With thanks to IBP.
Dear IBP Colleagues,
Please see the newly published WHO Factsheet on Infertility.
- Infertility is a disease of the male or female reproductive system defined by the failure to achieve a pregnancy after 12 months or more of regular unprotected sexual intercourse.(1)
- Infertility affects millions of people of reproductive age worldwide – and has an impact on their families and communities. Estimates suggest that between 48 million couples and 186 million individuals live with infertility globally. (2, 3, 4)
- In the male reproductive system, infertility is most commonly caused by problems in the ejection of semen (1), absence or low levels of sperm, or abnormal shape (morphology) and movement (motility) of the sperm.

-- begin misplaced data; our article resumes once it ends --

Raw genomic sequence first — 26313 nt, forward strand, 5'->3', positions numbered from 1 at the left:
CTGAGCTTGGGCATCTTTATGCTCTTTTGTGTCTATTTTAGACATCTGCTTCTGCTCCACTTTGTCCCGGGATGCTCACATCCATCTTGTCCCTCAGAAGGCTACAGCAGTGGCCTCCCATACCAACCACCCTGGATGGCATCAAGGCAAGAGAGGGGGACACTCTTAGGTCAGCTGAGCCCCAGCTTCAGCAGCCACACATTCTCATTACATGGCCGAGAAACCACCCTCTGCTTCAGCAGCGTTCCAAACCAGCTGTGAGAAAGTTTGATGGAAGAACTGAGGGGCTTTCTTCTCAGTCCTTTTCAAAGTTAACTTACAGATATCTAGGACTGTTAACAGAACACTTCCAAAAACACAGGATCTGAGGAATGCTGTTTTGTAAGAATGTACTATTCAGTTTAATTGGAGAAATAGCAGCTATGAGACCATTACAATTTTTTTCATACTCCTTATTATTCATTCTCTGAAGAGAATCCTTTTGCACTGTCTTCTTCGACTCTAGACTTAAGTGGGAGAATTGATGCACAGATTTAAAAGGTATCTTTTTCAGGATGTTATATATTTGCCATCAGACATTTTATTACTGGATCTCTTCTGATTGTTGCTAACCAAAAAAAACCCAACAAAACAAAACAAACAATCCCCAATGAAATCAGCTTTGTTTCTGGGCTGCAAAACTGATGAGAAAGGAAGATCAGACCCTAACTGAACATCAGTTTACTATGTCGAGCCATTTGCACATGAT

- In the female reproductive system, infertility may be caused by a range of abnormalities of the ovaries, uterus, fallopian tubes, and the endocrine system, among others.
- Infertility can be primary or secondary. Primary infertility is when a pregnancy has never been achieved by a person, and secondary infertility is when at least one prior pregnancy has been achieved.
- Fertility care encompasses the prevention, diagnosis and treatment of infertility. Equal and equitable access to fertility care remains a challenge in most countries; particularly in low and middle-income countries. Fertility care is rarely prioritized in national universal health coverage benefit packages.
Forwarded by Neil Pakenham-Walsh, HIFA coordinator